Sri Lankan Politics

In 1956 Sinhala replaced English as the national language. This has historically been viewed by academics as a key point in the development of ethnic discontent between the majority Sinhalese and minority Tamils. It was implemented by the Sri Lankan Freedom Party as one of its first acts in government and was perceived by the Tamils as a part of a strategy of placing "Sinhalese culture, language, and religion (Buddhism) to a position of dominance in the society." (Baxter, 2002, p.354).


Affinities to neighbouring languages

In addition to many Tamil loanwords, several phonetic and grammatical features present in neighbouring Dravidian languages, setting today's spoken Sinhala apart from its Northern Indo-Aryan siblings, bear witness to the close coexistence of the two groups of speakers. Some of the features that may be traced to Dravidian influence are

ēka alut kiyalā mama dannavā
it new having-said I know
"I know that it is new."

ēka alut-da kiyalā mama dannē nähä
it new-? having-said I know.emph not
"I do not know whether it is new."

Foreign influences

As a result of centuries of colonial rule, contemporary Sinhala contains many Portuguese loanwords, Dutch loanwords and English loanwords.

Influences on Other Languages

Macanese language or Macau Creole (known as Patuá to its speakers) is a creole language derived mainly from Malay, Sinhalese, Cantonese, and Portuguese, which was originally spoken by the Macanese community of the Portuguesemarker colony of Macaumarker. It is now spoken by a few families in Macau and in the Macanese diaspora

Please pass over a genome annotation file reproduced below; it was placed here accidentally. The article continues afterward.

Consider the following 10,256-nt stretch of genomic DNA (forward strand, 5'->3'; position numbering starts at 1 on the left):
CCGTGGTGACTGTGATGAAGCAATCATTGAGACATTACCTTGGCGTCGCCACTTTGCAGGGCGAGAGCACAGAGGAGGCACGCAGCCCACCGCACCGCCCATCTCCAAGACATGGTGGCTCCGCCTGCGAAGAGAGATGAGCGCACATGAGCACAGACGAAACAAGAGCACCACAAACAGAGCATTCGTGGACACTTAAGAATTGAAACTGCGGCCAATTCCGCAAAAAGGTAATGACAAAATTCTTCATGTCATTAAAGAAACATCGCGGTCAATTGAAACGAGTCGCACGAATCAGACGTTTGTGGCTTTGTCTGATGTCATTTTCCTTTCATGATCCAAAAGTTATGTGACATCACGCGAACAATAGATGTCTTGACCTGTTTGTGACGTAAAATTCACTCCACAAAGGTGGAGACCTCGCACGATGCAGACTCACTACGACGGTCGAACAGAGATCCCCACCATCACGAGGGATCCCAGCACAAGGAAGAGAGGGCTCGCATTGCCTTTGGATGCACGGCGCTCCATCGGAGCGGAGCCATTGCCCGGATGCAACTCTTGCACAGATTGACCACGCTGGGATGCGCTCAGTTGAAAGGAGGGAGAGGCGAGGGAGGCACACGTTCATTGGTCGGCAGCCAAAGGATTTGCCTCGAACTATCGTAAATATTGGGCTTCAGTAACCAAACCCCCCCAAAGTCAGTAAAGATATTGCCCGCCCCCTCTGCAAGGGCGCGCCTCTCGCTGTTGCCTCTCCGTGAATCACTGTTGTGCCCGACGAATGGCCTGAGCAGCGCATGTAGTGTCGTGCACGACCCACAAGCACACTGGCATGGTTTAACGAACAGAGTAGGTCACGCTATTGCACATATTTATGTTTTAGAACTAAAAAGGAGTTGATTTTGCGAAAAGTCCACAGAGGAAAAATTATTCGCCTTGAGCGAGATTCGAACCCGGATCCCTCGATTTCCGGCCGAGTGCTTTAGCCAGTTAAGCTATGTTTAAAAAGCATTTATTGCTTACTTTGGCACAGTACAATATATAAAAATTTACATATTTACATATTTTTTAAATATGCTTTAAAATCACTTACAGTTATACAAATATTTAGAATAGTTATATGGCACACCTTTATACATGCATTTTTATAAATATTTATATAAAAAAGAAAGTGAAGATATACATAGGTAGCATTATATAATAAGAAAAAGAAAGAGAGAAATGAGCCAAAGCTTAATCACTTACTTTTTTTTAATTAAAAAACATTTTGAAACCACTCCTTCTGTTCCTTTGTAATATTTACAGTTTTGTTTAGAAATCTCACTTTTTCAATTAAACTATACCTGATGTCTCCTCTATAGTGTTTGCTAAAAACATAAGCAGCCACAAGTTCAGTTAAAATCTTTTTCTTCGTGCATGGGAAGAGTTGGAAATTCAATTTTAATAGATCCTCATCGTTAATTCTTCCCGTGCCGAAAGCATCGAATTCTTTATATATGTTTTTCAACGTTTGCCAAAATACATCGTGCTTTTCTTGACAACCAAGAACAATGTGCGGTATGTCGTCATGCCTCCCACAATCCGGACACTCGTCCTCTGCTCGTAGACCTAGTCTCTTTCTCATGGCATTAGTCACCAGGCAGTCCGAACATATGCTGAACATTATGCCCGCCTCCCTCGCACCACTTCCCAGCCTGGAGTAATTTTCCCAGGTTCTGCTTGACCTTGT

The language developed first mainly among the descendants of Portuguese settlers whom often married women from Malaccamarker and Sri Lankamarker rather than from neighboring Chinamarker, so the language had strong Malay and Sinhalese influence from the beginning.


Sinhala shares many features common to other Indo-European languages.

Numeral Sinhala Sanskrit Greek Latin German English Russian
1 eka(එක) éka heis unus eins one adna/ adno
2 deka(දෙක) dvá dúo duo zwei two dva/ dvye
3 tuna(තුන) trí treis tres drei three tri
4 hathara(හතර) catúr téttares quattuor vier four chityri
5 paha(පහ) páñca pénte quinque fünf five pyat'
6 haya(හය) shat héx sex sechs six shest'
7 hatha(හත) saptá heptá septem sieben seven syem'
8 ata(අට) aṣṭá októ octo acht eight vosim'
9 navaya(නවය) náva ennéa novem neun nine dyevit'
10 dahaya(දහය) dáça déka decem zehn ten dyesit'


Sinhalese spoken in the Southern provincemarker of Sri Lanka (Galle, Mataramarker and Hambantotamarker districts) uses several words that are not found else where in the country; this is also the case for the Central part, and north-central region. For native speakers all dialects are mutually intelligible, and they might not even realize that the differences are significant.

The language of the Veddah people resembles Sinhala to a great extent, although it has a large number of words which cannot be traced to another language. Rodiya people use another dialect of Sinhala.


In Sinhala there is distinctive diglossia, as in many languages of South Asia. The literary language and the spoken language differ from each other in many aspects. The written language is used for all forms of literary texts but also orally at formal occasions (public speeches, TV and radio news broadcasts, etc.), whereas the spoken language is used as the language of communication in everyday life (see also Sinhala slang and colloquialism). As a rule the literary language uses more Sanskrit-based words.

The most important difference between the two varieties is the lack of inflected verb forms in the spoken language.

The situation is analogous to one where Middle or even Old English would be the written language in Great Britainmarker. The children are taught the written language at school almost like a foreign language.

Sinhala language also has diverse slang. Some is regarded as taboo and most is frowned upon as non-scholarly.